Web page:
How Hot Yoga is leading and changing the Yoga Industry

Today, Hot Yoga has changed the lives of hundreds of people across the world. Intentional Yoga Studios throughout the world offer a Hot Yoga practice called “Bikyasa” that is grounded in the scientific and medical benefits of the Hot and Flow Yoga.

The word Yoga today is easily associated with lifestyle and health, two major concerns of the American Health Association today. With an increase of obesity in younger adults, rising numbers of diabetes, heart failure, and other stress related health concerns; Yoga classes are becoming increasingly more popular, as a cost alternative, prevention, and even symptom reversal.

In 1998, Dr. Dean Ornish, through experimenting with 194 patients of coronary heart disease, found that “80% of the patients were able to avoid bypass or angioplasty by adhering to lifestyle changes, including yoga.”

Intentional Yoga continues to change one’s outlook of Yoga with its heated flow, in-depth instruction, and popular culture beat. Baseball stars, Hollywood celebrities, and pop culture artists attest to the amazing benefits they experience after just a few classes.

Hot Yoga continues to lead the Yoga industry by encouraging physicians and scientists to research its benefits, funding experiments and educating the general public. Benefits such as weight loss, muscle tone, joint flexibility, range of motion, increased energy and enhanced vitality are only a few of the common benefits that practitioners rave about.

The most recent published paper on the benefits of Hot Yoga were published in the Chinese Medicine Journal on June 2010, demonstrating the benefits of Hot Yoga as a countermeasure of bone loss in women. Cardiac surgeon Dr. Mehmet Oz at New York Presbyterian Hospital in Manhattan, also argues that Yoga “massages the lymph system,” activating the flow of lymph throughout the body, speeding up its infection-fighting and waste-filtering process, and promoting “the draining of the lymph.”  According to Oz, specific asanas “stretch muscles that from animal studies are known to stimulate the lymph system.”

Today’s Yoga industry is vast and varied and offers a class that suits any individual, though Intentional Yoga classes offer a consistent experience through their Bikyasa program which is a set sequence with specific instruction, which make the class accessible to beginners and challenging for advanced practitioners. The postures are connected together to provide not only a complete workout, but also a scientific approach to revitalizing the entire system.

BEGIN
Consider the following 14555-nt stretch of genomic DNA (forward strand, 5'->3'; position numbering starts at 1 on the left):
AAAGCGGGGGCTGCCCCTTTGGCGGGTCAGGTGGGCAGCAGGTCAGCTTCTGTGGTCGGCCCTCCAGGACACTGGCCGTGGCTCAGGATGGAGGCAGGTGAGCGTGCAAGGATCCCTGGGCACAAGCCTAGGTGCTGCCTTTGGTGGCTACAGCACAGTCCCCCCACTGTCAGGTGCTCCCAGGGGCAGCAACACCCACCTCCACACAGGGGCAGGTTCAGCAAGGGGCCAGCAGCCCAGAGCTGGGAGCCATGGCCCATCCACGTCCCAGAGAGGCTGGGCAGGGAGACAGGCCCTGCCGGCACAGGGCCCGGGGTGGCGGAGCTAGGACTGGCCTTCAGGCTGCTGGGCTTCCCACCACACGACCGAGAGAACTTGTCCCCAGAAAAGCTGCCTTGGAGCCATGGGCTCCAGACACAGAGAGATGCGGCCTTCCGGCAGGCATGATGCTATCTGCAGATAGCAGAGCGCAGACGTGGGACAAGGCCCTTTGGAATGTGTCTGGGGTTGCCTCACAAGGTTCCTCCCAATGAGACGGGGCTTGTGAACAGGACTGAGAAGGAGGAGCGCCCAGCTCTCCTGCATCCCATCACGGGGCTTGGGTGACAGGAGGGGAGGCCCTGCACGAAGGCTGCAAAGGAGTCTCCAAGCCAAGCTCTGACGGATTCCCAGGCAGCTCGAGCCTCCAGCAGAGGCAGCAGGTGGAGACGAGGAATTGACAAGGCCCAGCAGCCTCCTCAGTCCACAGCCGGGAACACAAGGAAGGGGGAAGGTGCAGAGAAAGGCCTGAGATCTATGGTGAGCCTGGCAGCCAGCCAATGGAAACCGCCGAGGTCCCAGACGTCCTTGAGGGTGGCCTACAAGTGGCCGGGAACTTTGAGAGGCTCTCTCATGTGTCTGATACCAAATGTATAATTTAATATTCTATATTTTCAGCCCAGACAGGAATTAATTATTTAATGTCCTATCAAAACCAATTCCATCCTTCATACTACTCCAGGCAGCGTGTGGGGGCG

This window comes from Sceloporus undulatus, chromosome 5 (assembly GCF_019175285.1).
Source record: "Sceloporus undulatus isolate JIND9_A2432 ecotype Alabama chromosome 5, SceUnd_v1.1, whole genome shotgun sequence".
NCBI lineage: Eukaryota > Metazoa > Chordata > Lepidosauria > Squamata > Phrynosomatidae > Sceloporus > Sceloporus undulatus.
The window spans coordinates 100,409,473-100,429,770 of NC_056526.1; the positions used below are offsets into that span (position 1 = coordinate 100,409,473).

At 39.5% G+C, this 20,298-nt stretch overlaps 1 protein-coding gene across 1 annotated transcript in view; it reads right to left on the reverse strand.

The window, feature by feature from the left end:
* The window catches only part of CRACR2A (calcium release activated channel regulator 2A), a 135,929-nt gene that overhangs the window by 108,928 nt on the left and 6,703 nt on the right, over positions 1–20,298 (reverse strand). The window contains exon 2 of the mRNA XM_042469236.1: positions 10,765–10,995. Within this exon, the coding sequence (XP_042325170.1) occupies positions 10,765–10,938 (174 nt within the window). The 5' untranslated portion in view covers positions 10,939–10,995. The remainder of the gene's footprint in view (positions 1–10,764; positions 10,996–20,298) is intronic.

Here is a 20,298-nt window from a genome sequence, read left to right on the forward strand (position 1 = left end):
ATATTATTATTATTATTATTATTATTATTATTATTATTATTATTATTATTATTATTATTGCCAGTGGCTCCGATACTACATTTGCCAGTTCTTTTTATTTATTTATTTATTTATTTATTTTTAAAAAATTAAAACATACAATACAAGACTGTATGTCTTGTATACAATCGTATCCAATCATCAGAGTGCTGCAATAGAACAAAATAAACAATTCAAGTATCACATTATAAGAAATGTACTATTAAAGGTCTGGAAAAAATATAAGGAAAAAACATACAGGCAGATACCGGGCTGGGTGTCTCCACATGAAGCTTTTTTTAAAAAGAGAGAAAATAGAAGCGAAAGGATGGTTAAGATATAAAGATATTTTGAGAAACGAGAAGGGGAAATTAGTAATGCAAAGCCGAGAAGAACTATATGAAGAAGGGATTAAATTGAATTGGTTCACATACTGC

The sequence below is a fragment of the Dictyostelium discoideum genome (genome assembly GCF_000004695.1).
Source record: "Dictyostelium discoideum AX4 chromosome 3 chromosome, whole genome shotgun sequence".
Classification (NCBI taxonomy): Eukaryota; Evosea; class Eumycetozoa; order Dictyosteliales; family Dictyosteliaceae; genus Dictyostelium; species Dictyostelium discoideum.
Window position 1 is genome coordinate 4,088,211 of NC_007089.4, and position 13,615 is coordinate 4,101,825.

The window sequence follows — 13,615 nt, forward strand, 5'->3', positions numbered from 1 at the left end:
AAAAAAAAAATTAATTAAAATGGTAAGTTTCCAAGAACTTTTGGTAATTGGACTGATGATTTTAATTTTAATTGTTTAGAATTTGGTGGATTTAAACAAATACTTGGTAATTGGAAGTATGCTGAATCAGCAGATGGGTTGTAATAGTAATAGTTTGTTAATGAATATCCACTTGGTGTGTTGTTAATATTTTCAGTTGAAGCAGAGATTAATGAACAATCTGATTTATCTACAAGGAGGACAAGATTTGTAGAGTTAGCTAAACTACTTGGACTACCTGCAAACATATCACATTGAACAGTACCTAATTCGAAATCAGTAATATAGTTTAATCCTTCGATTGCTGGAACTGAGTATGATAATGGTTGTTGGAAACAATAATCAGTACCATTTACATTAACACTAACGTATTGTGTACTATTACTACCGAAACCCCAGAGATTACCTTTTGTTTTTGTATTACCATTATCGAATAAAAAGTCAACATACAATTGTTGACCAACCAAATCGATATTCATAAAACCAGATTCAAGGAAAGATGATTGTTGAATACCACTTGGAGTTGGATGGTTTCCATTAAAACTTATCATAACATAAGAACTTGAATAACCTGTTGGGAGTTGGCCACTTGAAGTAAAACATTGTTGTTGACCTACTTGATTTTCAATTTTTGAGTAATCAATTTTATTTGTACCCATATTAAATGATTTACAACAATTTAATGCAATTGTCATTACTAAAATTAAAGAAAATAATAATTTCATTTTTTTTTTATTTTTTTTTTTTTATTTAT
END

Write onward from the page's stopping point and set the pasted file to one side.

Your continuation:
This revitalization process occurs primarily through the heat. In a heated environment capillaries dilate more effectively, enhancing oxygenation of tissues, muscles, glands and organs. Metabolism speeds up the breakdown of glucose and fatty acids, and just as when your body raises its temperature to fight infection, raised temperature in the room assists in improving T-cell function and the proper functioning of your immune system.

Outside of the physical benefits, Intentional Yoga builds a community that supports and nourishes it’s students. What sets Bikyasa Style apart is it’s ability to bridge between the sciences of the East, and the freedom of the West.

Have you done your yoga today?


How Primary Foods can change your Life

I attended the Institute for Integrative Nutrition, where I learned an incredible philosophy about food — everything we consider as a source of nutrition is really just a secondary source of nourishment.

The foods you eat are secondary to all the other things that feed you—your exercise routine, relationships, career, and spirituality. Those are the things we call Primary foods.

All that we consider today as nutrition is really just a secondary source of energy.

Think back to a time when you were passionately in love. Everything was exciting. Colors were vibrant. Intimacy was magical. Your lover’s touch and feelings of exhilaration sustained you. You were floating on air, gazing into each other’s eyes. You forgot about food and were high on life.

Remember when, as a child, you were playing outside, having fun? Suddenly, your mother announced dinner was ready, but you were not hungry at all. The passion of play took all of your attention.

Sometimes we are fed not by food but by the energy in our lives.

These moments and feelings demonstrate that everything is food. We take in thousands of experiences in life that can fulfill us physically, mentally, emotionally and spiritually.